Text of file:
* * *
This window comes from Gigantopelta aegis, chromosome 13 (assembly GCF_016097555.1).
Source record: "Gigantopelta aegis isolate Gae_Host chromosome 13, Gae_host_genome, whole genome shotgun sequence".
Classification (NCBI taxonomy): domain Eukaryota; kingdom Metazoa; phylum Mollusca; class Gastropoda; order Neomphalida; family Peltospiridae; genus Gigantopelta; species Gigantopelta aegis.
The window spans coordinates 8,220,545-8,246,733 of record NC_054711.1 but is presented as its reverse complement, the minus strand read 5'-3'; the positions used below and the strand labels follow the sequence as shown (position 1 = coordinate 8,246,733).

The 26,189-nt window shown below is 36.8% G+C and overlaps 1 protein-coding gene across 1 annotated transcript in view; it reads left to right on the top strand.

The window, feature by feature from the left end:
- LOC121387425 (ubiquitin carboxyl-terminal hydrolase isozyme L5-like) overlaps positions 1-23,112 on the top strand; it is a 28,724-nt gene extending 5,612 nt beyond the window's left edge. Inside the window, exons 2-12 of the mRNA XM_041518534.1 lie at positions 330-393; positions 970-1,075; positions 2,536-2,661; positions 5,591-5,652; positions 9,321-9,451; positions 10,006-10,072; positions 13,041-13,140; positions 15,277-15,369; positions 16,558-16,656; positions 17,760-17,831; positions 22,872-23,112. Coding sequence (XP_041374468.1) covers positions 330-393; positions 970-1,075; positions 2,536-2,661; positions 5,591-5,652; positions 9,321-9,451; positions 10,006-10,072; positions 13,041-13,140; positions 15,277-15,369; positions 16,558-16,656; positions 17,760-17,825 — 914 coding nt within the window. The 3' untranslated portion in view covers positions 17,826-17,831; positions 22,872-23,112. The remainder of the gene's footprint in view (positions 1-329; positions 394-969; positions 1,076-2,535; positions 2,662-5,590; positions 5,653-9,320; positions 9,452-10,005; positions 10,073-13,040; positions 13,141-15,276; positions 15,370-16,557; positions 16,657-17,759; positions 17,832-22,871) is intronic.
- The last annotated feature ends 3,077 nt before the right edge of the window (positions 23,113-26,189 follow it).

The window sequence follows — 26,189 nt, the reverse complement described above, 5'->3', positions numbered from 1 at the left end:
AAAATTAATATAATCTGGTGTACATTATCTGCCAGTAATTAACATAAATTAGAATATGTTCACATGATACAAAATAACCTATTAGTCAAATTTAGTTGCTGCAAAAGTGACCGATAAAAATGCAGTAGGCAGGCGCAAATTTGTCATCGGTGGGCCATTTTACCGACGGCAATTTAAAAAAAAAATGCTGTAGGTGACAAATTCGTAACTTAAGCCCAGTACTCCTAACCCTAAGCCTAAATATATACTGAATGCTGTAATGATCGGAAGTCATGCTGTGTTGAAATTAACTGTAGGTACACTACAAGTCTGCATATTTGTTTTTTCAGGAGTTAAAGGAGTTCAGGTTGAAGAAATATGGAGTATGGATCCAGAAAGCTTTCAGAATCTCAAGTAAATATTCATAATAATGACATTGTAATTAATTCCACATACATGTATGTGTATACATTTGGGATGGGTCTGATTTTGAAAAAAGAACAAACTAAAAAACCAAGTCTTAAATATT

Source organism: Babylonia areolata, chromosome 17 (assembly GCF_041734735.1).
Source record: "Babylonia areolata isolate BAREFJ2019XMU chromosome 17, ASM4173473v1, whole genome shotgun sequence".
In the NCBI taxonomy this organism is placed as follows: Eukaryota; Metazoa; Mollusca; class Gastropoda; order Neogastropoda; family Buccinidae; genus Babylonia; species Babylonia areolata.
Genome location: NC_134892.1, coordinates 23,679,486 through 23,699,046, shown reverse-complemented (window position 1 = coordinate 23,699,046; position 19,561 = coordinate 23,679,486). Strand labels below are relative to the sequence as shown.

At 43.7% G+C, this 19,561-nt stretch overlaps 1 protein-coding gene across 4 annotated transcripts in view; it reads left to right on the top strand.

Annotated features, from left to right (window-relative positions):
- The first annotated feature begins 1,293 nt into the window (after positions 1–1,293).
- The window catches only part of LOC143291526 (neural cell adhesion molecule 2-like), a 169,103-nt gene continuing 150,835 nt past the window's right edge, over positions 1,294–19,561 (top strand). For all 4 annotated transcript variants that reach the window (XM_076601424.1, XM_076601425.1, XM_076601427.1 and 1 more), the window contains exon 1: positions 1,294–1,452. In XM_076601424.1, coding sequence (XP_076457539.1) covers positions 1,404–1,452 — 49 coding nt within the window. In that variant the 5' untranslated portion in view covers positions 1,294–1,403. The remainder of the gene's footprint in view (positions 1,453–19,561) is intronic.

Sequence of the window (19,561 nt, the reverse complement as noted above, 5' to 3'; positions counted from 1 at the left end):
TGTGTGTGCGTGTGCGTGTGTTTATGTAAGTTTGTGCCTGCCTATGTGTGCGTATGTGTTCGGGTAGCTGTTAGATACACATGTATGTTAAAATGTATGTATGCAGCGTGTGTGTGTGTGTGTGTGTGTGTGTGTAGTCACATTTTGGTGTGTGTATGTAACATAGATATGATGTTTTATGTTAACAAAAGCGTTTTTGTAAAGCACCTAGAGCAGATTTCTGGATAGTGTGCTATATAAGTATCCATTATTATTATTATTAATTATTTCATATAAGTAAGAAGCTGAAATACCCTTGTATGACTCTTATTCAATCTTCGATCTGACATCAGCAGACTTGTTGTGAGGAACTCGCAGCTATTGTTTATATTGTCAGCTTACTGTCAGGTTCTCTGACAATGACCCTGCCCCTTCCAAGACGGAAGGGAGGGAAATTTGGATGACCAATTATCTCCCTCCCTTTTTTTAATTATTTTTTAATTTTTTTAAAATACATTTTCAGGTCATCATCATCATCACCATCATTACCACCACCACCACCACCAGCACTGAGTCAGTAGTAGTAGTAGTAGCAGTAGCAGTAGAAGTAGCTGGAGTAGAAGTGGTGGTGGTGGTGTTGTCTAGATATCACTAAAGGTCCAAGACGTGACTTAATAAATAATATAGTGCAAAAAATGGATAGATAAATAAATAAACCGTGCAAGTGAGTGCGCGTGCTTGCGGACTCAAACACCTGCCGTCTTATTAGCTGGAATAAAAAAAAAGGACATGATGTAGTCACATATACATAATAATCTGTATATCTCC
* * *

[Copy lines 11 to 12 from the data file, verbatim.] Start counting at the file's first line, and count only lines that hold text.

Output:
Source organism: Babylonia areolata, chromosome 17 (assembly GCF_041734735.1).
Source record: "Babylonia areolata isolate BAREFJ2019XMU chromosome 17, ASM4173473v1, whole genome shotgun sequence".